Margaret Beckett, the minister in charge of the Department for the Environment, Food and Rural Affairs (DEFRA), has talked about expanding the area of organic production in Britain to around 10%. Some campaigners are talking about 30% of the area being organic, compared to less than 4% now. At that point, they assume, 20% of all the food sold in Britain will be organic.

The idea has caused come concern in the organic sector. In particular, Organic Farmers and Growers, the second largest organic certification body in the UK, covering around 25% of organic farmers, has expressed concern to ministers that the market won't be able to absorb a sharp increase in area. "We don't necessarily agree with the conviction that 30% is the best way forward," operations manager Stephen Belton told just-food.com. "We think a market-led approach is the best strategy."

DEFRA, in a piece on the prospects for growth which accompanies the organic action plan, does accept that there is a need to look at where the demand is coming from. "In a consumer-led market experiencing rapid growth, there has been a tendency to ignore the importance of market development as a component of the policy mix, which has tended to focus on supply push policies."

The NFU's Joanna Jeffery is happy that the slower demand growth does not mean the bubble's burst. "When the organic sector took off the growth was tremendous," she said. "Yes, the growth is plateauing. But it doesn't mean that there's going to be less demand from consumers. The future market has great potential."

"We think a
market-led
approach
is the best
strategy"

Tesco is also convinced that the growth is there. "We monitor customer patterns and the market is growing strongly," said Jonathan Church.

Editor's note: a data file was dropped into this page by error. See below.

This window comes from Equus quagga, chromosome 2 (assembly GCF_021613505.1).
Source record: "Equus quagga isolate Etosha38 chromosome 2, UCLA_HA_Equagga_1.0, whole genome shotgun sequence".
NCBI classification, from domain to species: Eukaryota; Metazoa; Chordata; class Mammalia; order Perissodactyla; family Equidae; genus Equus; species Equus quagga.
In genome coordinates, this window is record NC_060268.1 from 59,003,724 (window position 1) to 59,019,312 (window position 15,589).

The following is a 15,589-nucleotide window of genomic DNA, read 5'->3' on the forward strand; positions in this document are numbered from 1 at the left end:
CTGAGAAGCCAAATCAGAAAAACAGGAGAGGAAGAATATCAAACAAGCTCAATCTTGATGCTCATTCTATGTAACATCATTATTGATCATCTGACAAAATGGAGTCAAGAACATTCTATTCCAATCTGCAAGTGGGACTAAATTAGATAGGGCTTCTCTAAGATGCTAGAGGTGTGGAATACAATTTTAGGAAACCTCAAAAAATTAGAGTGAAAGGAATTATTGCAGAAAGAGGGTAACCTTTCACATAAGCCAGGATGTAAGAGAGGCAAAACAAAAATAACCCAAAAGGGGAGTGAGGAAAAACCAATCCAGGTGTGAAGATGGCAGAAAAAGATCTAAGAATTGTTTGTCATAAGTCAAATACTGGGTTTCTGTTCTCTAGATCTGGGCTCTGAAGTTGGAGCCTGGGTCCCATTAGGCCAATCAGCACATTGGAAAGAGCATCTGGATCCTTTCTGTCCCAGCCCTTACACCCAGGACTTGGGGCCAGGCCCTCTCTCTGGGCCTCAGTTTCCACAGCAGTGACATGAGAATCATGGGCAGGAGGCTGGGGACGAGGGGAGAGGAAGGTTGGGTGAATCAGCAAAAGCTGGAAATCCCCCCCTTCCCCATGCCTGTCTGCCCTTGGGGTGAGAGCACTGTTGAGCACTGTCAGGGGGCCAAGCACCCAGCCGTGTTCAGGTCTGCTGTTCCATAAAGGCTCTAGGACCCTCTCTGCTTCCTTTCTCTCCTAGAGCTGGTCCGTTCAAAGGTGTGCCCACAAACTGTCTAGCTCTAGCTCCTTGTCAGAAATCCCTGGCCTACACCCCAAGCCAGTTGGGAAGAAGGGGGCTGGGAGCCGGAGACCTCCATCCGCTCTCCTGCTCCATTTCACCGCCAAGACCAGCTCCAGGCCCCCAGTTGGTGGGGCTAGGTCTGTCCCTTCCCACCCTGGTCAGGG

Do consumers want lower prices?

Where the two differ is on the effect of cutting prices. "They do want to buy more organic, but it needed to be more affordable," Church said. But the NFU's specialist reckoned the market was not too price sensitive. "Some retailers have tried putting organic lines at conventional prices on a trial basis. What I've heard is that it didn't increase sales," she said.

The German farm ministry stresses the need to keep a balance between demand and supply. When consumer minister Renate Kuenast officially opened the national organic portal oekolandbau.de in early September, she stressed that it would be "the modern platform for information and communication for all, from the farmer to the consumer".

The NFU's Joanna Jeffery would like to see some of that here. "Consumers should be educated on the advantages of organic food," she said. And information would stop farmers getting into organic production in the hope of premiums that never materialise. "From the angle of a producer of a commodity like milk it's a case of looking at your marketing and getting better supply chain information with which to make business decisions," she said. "A lot of them didn't have any statistics when they converted."